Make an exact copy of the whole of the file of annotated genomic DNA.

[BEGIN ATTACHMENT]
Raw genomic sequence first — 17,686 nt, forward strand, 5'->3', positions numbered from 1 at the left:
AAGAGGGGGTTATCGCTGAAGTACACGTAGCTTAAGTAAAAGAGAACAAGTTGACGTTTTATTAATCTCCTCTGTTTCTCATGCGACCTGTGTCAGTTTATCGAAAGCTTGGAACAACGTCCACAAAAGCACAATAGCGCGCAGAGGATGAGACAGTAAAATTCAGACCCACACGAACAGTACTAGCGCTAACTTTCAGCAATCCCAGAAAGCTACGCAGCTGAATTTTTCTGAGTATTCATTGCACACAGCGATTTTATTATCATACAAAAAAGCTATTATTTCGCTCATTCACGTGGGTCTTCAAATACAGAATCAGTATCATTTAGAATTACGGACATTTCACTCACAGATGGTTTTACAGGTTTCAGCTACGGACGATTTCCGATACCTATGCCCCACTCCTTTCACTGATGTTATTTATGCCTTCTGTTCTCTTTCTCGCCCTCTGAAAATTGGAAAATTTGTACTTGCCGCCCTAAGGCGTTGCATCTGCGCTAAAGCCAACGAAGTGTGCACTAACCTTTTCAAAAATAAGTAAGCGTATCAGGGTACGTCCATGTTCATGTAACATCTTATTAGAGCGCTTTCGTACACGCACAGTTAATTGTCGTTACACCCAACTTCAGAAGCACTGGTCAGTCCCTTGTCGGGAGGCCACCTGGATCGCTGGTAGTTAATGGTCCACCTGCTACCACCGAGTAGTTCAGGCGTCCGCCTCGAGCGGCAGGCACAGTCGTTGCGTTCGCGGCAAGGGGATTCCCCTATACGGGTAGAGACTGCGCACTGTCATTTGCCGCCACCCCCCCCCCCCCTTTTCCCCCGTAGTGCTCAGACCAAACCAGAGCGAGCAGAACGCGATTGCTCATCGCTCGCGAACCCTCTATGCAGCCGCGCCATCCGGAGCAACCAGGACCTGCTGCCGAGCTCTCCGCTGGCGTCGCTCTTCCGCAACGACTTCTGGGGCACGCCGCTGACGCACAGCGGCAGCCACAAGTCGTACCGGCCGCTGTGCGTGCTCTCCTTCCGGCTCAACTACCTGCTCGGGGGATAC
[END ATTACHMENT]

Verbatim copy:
Raw genomic sequence first — 17,686 nt, forward strand, 5'->3', positions numbered from 1 at the left:
AAGAGGGGGTTATCGCTGAAGTACACGTAGCTTAAGTAAAAGAGAACAAGTTGACGTTTTATTAATCTCCTCTGTTTCTCATGCGACCTGTGTCAGTTTATCGAAAGCTTGGAACAACGTCCACAAAAGCACAATAGCGCGCAGAGGATGAGACAGTAAAATTCAGACCCACACGAACAGTACTAGCGCTAACTTTCAGCAATCCCAGAAAGCTACGCAGCTGAATTTTTCTGAGTATTCATTGCACACAGCGATTTTATTATCATACAAAAAAGCTATTATTTCGCTCATTCACGTGGGTCTTCAAATACAGAATCAGTATCATTTAGAATTACGGACATTTCACTCACAGATGGTTTTACAGGTTTCAGCTACGGACGATTTCCGATACCTATGCCCCACTCCTTTCACTGATGTTATTTATGCCTTCTGTTCTCTTTCTCGCCCTCTGAAAATTGGAAAATTTGTACTTGCCGCCCTAAGGCGTTGCATCTGCGCTAAAGCCAACGAAGTGTGCACTAACCTTTTCAAAAATAAGTAAGCGTATCAGGGTACGTCCATGTTCATGTAACATCTTATTAGAGCGCTTTCGTACACGCACAGTTAATTGTCGTTACACCCAACTTCAGAAGCACTGGTCAGTCCCTTGTCGGGAGGCCACCTGGATCGCTGGTAGTTAATGGTCCACCTGCTACCACCGAGTAGTTCAGGCGTCCGCCTCGAGCGGCAGGCACAGTCGTTGCGTTCGCGGCAAGGGGATTCCCCTATACGGGTAGAGACTGCGCACTGTCATTTGCCGCCACCCCCCCCCCCCCTTTTCCCCCGTAGTGCTCAGACCAAACCAGAGCGAGCAGAACGCGATTGCTCATCGCTCGCGAACCCTCTATGCAGCCGCGCCATCCGGAGCAACCAGGACCTGCTGCCGAGCTCTCCGCTGGCGTCGCTCTTCCGCAACGACTTCTGGGGCACGCCGCTGACGCACAGCGGCAGCCACAAGTCGTACCGGCCGCTGTGCGTGCTCTCCTTCCGGCTCAACTACCTGCTCGGGGGATAC